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Laurie Niles

'An intimate evening with' ...Midori's students

November 14, 2006 at 3:18 PM

On Monday night, legendary violinist Midori gave a beautiful show – she gave it to her students.

The show, billed "An Intimate Evening with Midori Goto," was for about 75 University of Southern California faculty and staff, held at University Club. Since Robert is on staff at USC, he invited me to go with him.

When we arrived, I looked at the program.

"An Intimate Evening of Mozart," it said. I smiled. The change in title was not lost on me. Performing was the USC Graduate Quartet, with violinist Daphne Wang, Professor Midori Goto, Violist Laura Pearson and cellist Anna Cho. They would play Mozart's K 465 "Dissonance" Quartet, the late quartet dedicated to Haydn.

Before the quartet entered the room, Dean Robert Cutietta of the Thornton School of Music at USC introduced Midori as a great soloist who turned out to be a great teacher. It all began when she gave a master class at USC five years ago.

"It was very clear at that moment she was not the typical guest artist, who does a master class just because she has to," said Cutietta. "She was totally tuned into the students. It very clear that what she needed to be was a teacher."

When the school's Jascha Heifetz Chair in Violin opened, "It was almost a no-brainer that it would go to Midori." Midori is now in her third year at USC, and her first as full-time faculty.

"She is so dedicated to the students," Cutietta said. "It's not about her, it's completely about the students. It's unbelievable to see the energy she has brought to this school."

"Here we call her Professor Goto," Cutietta said. Then he whispered, "Now I present, 'Midori'!"

But it was clear to me that this was Professor Goto walking onto the stage, and that she was fully in the act of teaching her students at the moment. I had situated myself right in the front row, in perfect view of the chair set up for the first violinist. But I knew as soon as she walked in; Professor Goto would be playing second violin, allowing her students to take the lead.

Each member of the quartet explained one movement of the piece they were to play. Violinist Wang told us that Mozart referred to his final quartets as being written for himself and for a small group of connoisseurs, as long as they kept the music in their own hands. The group demonstrated how the first movement's Allegro bursts forth, in happy relief, from the dissonant and wistful Adagio.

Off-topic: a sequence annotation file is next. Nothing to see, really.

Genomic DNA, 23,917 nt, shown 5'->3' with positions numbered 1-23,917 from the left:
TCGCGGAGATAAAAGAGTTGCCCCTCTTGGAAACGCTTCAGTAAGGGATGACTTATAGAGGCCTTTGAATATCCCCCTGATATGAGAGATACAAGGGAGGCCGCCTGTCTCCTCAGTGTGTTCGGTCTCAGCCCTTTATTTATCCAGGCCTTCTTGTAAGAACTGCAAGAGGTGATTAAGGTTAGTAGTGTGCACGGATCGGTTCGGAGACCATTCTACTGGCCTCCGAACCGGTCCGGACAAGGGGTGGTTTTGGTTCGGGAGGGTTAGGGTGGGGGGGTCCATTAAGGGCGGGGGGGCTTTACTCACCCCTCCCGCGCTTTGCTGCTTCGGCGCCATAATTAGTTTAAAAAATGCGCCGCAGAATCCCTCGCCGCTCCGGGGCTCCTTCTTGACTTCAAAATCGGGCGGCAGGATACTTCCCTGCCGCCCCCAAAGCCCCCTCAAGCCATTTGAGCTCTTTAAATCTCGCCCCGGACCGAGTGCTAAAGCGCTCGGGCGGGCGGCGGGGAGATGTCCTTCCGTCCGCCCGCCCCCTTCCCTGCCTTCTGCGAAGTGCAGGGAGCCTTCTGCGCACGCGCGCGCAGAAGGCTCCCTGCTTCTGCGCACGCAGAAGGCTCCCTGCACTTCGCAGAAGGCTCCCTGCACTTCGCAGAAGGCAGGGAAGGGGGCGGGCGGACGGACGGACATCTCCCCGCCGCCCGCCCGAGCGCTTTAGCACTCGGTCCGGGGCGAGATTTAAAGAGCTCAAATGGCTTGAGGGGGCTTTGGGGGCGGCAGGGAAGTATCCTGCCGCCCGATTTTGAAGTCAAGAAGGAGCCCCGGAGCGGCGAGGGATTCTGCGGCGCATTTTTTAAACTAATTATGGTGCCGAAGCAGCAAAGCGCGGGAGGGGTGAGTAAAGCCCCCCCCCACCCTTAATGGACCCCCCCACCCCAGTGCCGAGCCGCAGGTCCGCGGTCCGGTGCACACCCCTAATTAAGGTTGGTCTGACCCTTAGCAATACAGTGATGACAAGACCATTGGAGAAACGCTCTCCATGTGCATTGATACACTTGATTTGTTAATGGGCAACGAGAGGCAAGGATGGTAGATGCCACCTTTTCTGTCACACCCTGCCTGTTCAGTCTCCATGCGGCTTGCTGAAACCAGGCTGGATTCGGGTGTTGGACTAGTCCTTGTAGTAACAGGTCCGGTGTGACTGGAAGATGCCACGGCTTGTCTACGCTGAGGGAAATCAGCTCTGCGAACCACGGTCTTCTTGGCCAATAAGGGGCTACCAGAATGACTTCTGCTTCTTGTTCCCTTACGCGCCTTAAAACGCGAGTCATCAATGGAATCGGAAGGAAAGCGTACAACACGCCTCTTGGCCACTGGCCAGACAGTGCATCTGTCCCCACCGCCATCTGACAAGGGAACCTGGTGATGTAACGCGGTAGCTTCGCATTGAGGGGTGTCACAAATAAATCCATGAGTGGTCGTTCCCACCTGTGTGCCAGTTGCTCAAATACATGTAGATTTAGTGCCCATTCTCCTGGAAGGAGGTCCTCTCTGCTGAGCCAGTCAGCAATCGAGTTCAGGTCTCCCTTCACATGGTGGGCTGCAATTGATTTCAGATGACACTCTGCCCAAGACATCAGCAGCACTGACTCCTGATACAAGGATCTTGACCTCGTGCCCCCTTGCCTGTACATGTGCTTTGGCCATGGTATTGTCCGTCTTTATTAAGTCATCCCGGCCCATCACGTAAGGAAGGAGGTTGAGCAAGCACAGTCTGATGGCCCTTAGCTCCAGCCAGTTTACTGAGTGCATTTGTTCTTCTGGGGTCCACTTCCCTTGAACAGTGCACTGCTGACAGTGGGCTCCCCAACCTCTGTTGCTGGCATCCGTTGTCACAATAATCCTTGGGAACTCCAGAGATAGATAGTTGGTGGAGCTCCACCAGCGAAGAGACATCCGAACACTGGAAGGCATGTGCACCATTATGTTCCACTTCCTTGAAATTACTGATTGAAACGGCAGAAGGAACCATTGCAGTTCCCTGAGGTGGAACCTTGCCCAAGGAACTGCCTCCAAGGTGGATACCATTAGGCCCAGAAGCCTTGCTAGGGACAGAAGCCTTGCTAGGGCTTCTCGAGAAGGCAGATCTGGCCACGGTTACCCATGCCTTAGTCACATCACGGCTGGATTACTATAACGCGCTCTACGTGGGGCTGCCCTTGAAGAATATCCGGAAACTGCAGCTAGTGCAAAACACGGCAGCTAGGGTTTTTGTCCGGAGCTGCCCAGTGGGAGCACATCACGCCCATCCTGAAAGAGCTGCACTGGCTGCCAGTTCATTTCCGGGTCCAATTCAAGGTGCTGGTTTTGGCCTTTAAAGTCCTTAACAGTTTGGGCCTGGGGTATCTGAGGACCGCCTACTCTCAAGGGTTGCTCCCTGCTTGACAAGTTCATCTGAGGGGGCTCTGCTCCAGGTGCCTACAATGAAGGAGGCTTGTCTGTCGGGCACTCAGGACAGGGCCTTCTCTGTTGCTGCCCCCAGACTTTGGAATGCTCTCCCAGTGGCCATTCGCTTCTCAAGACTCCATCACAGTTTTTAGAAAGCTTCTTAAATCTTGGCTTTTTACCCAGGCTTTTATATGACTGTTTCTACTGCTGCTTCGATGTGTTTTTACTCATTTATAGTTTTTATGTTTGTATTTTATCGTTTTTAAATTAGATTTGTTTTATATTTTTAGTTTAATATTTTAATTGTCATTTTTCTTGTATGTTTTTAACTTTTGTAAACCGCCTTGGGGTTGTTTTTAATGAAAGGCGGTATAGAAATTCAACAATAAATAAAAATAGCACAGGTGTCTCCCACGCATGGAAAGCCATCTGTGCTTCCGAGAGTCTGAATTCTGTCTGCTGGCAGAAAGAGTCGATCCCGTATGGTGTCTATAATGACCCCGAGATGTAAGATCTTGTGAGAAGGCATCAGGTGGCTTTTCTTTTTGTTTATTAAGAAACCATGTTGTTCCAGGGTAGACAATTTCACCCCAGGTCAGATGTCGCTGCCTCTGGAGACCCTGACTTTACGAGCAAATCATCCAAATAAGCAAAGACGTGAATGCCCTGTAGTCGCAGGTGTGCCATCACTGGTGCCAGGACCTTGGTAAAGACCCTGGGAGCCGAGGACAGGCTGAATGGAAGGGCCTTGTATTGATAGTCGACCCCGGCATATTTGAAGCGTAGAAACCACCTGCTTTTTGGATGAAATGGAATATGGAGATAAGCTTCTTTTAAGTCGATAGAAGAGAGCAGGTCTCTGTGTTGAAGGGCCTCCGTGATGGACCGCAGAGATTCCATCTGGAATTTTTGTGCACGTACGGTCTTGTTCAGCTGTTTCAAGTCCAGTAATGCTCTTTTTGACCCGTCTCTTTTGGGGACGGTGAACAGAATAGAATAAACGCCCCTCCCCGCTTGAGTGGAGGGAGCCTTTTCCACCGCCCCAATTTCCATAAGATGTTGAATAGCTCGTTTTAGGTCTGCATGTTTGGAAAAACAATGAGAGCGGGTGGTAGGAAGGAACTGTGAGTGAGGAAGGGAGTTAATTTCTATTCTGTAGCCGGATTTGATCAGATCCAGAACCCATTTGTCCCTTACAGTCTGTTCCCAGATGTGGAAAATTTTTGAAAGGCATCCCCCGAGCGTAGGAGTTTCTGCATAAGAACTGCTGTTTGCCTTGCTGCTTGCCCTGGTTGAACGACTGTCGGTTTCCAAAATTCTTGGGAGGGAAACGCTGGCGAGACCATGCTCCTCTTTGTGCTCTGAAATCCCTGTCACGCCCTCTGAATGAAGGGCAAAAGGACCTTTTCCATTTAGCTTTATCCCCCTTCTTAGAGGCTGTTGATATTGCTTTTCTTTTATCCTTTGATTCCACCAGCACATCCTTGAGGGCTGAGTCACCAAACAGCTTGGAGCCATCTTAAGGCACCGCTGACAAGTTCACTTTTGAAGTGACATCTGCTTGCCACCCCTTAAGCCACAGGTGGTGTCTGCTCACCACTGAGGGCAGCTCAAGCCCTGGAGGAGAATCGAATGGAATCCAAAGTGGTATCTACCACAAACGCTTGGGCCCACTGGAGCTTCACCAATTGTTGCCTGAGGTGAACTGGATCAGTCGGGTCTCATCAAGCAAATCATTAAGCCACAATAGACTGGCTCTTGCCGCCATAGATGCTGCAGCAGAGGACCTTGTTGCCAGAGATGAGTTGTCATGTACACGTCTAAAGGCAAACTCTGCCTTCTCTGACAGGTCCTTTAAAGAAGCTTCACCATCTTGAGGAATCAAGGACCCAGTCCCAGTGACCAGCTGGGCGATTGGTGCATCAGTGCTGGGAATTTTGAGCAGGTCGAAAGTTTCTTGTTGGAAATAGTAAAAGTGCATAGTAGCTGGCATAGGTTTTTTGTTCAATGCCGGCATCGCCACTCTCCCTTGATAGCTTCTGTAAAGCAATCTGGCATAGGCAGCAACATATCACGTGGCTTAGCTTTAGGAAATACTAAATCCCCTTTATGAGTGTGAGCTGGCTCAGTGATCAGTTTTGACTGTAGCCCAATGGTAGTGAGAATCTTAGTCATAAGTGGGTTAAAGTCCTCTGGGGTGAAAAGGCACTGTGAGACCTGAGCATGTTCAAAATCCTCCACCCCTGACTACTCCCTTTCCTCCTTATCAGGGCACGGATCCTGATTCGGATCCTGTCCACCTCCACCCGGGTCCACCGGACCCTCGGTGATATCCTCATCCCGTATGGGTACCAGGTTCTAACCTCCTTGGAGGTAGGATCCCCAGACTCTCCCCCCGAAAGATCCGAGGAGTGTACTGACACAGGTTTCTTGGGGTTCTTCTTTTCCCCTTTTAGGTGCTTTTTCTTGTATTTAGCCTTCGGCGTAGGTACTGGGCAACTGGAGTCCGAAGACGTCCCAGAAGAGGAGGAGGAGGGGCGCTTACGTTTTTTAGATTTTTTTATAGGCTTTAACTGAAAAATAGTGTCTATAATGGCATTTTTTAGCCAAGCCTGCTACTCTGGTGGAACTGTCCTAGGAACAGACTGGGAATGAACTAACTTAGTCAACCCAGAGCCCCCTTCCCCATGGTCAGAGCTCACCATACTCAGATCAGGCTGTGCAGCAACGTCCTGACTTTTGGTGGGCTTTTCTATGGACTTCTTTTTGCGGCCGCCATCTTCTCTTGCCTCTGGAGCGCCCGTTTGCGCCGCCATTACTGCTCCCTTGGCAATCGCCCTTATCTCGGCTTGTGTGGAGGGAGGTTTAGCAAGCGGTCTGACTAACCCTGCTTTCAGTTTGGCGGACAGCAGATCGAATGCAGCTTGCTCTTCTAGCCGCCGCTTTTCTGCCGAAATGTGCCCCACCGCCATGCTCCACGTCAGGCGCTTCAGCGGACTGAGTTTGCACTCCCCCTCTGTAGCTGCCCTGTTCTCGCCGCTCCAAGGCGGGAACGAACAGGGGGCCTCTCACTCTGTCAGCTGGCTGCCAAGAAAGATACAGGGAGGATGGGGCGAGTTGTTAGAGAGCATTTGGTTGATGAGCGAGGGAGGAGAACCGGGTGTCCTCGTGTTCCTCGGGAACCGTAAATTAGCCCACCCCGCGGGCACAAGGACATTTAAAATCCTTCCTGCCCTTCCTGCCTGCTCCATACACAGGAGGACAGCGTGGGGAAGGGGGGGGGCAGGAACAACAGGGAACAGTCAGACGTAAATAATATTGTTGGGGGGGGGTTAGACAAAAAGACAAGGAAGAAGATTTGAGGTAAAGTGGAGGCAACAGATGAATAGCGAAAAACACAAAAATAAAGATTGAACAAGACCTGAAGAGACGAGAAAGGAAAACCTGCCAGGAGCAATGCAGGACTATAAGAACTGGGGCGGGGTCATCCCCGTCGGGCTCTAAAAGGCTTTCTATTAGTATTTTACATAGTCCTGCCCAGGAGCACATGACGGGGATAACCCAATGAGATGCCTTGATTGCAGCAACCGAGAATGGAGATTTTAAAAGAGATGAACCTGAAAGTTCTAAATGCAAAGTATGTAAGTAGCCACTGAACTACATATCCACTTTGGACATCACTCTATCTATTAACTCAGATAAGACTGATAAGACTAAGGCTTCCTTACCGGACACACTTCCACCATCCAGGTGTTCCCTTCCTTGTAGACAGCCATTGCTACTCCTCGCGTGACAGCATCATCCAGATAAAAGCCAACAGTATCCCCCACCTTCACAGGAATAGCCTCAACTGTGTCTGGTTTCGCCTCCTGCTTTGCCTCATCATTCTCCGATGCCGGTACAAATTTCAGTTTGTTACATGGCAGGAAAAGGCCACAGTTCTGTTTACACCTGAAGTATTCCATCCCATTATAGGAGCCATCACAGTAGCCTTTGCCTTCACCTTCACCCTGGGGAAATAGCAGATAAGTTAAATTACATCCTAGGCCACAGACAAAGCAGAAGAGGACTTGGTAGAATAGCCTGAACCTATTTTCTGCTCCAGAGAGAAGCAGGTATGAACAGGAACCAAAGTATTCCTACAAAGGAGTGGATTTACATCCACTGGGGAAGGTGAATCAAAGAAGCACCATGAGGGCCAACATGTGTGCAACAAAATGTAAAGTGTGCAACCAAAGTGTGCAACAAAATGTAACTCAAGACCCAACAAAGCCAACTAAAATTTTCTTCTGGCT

Midori said of the second movement, "I think it's one of the most beautiful movements Mozart wrote for string quartet." Cellist Anna Cho challenged the audience to imagine dancing to the mercurial third-movement minuet, and Violist Laura Pearson talked about the Finale and "the surprises Mozart plants in our paths."

Midori Goto, Daphne Wang, Anna Cho and Laura Pearson

The students' thoughtful analysis and clear communication was not due to good luck; Midori had required the students to analyze, research, compose scripts and write program notes. Indeed, it set the stage for an informed, and thus more enjoyable, listening experience.

Their playing was equally charged with the kind of spontaneity that comes with knowledge and preparation.

Midori sat in the middle, small of frame and huge in presence. I decided that Midori is made of musical molecules, at least during the moments she is playing. One lovely moment came at a rather quiet spot in the second movement, in the way Midori pronounced an inner dissonant note, one that changes the face of what's going on in the music. It wasn't an accent, but something so much more subtle.

I'm sure it's thrilling, just to "play with Midori," to be on stage with someone so accomplished and famous. But far more thrilling has to be this: to make music on the level that she was drawing out of them. Their playing was absolutely intense. They knew when inner voices spoke in unison, and they did so absolutely together. The octaves between the first violin and viola were beautifully in tune. They played the second movement with enough restraint to allow themes to emerge out of each other, in all voices. Wang nailed the really fast "simple" patterns in the fourth movement, patterns that are actually so much harder to play cleanly than anything in a Wieniawski concerto.